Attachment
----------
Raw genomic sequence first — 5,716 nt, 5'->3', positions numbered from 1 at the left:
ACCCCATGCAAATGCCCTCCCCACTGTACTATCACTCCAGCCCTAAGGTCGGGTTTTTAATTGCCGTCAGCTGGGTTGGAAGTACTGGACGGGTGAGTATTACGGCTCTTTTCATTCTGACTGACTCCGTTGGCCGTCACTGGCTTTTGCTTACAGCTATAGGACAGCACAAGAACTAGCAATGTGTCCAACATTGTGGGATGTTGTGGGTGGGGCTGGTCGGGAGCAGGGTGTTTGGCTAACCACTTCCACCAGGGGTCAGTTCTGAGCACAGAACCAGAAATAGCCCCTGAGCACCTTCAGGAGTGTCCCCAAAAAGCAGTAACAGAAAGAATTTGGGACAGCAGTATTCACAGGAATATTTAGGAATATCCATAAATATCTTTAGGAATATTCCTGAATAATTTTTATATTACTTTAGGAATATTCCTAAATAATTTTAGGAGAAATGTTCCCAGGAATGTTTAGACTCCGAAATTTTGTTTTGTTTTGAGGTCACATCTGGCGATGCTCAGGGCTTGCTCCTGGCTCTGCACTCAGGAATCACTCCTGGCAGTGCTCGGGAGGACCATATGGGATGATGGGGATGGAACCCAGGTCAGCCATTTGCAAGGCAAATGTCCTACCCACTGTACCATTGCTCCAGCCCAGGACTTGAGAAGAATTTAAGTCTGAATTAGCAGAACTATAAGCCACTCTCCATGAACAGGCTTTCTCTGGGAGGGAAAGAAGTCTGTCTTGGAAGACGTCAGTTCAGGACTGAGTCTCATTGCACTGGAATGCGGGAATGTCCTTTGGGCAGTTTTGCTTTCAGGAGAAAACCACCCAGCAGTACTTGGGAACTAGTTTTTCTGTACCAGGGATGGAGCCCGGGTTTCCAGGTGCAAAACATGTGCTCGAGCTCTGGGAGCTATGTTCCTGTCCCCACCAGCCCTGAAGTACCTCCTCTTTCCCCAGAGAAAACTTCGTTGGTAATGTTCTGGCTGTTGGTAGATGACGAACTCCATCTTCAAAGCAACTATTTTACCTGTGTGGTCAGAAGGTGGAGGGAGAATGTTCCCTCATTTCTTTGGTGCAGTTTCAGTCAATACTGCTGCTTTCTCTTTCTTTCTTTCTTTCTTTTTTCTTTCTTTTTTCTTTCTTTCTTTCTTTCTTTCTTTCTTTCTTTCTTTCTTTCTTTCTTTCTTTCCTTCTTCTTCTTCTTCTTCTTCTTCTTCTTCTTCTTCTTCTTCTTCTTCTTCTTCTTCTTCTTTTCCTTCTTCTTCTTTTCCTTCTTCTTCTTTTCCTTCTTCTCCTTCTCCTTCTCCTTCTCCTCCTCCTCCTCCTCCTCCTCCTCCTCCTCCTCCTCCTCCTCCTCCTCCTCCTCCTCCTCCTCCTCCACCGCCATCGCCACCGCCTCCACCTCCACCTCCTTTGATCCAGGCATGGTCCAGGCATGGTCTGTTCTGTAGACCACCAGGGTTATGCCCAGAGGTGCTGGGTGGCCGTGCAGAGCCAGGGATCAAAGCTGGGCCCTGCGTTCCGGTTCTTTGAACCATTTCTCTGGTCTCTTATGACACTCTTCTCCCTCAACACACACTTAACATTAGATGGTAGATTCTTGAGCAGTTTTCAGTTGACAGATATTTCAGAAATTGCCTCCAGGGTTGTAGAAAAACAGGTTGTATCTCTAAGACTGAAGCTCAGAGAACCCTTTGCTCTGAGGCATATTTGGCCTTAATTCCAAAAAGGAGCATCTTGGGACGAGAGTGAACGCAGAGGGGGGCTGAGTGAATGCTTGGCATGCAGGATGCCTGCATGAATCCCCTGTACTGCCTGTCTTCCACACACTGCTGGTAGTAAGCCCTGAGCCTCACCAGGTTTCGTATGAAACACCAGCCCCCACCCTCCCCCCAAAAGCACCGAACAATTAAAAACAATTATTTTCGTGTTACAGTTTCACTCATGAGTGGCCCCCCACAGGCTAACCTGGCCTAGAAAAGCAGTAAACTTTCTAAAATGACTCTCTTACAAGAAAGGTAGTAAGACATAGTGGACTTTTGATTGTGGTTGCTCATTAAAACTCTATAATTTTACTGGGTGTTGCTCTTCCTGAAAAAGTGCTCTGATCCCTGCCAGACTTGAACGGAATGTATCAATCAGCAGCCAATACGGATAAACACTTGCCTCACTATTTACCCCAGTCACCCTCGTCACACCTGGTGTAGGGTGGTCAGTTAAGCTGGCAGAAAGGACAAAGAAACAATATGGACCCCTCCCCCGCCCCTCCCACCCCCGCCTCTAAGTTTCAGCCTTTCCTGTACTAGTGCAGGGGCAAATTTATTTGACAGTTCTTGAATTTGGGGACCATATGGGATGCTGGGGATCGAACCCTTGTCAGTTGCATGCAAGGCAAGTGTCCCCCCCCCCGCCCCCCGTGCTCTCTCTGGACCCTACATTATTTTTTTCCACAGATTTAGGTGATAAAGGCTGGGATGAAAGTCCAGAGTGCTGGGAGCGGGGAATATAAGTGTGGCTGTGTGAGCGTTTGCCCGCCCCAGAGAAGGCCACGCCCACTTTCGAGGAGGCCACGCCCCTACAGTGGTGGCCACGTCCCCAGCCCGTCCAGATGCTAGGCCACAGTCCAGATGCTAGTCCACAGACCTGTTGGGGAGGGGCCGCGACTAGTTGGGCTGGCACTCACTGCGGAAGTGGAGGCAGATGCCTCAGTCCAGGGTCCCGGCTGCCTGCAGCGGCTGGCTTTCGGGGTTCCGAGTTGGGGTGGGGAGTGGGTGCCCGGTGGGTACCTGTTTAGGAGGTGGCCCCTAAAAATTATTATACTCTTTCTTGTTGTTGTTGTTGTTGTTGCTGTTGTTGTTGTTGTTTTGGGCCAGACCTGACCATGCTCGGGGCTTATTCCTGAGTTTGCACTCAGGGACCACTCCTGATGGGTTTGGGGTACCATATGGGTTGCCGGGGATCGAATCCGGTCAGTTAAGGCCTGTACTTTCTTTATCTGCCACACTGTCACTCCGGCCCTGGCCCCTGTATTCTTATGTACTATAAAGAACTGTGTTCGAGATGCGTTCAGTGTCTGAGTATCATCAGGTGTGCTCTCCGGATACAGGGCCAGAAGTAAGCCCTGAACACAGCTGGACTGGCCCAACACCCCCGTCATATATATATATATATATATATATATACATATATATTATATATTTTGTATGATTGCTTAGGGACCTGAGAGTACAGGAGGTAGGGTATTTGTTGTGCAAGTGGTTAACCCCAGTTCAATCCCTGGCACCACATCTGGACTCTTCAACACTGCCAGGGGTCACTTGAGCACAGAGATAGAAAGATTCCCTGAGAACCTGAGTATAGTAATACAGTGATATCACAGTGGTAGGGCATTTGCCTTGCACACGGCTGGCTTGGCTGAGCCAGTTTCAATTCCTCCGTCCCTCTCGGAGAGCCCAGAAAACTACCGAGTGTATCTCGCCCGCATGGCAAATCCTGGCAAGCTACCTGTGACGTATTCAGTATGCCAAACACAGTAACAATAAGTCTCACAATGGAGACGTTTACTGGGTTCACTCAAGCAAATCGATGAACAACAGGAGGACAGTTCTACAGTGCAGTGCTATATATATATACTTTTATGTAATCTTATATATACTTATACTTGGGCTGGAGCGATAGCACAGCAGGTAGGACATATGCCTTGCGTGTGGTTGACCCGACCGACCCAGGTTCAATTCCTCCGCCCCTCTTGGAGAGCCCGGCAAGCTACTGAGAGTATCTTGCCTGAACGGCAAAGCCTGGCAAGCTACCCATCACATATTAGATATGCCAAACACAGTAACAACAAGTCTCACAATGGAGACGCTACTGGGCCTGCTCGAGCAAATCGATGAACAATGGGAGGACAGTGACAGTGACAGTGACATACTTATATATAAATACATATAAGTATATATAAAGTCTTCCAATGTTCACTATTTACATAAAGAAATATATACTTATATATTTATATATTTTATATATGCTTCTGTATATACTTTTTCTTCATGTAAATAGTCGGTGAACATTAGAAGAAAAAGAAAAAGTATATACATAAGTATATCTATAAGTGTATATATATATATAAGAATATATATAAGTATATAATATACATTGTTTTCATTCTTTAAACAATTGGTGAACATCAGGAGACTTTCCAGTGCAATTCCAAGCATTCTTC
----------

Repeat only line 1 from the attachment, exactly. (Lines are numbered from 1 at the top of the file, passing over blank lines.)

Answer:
Raw genomic sequence first — 5,716 nt, 5'->3', positions numbered from 1 at the left: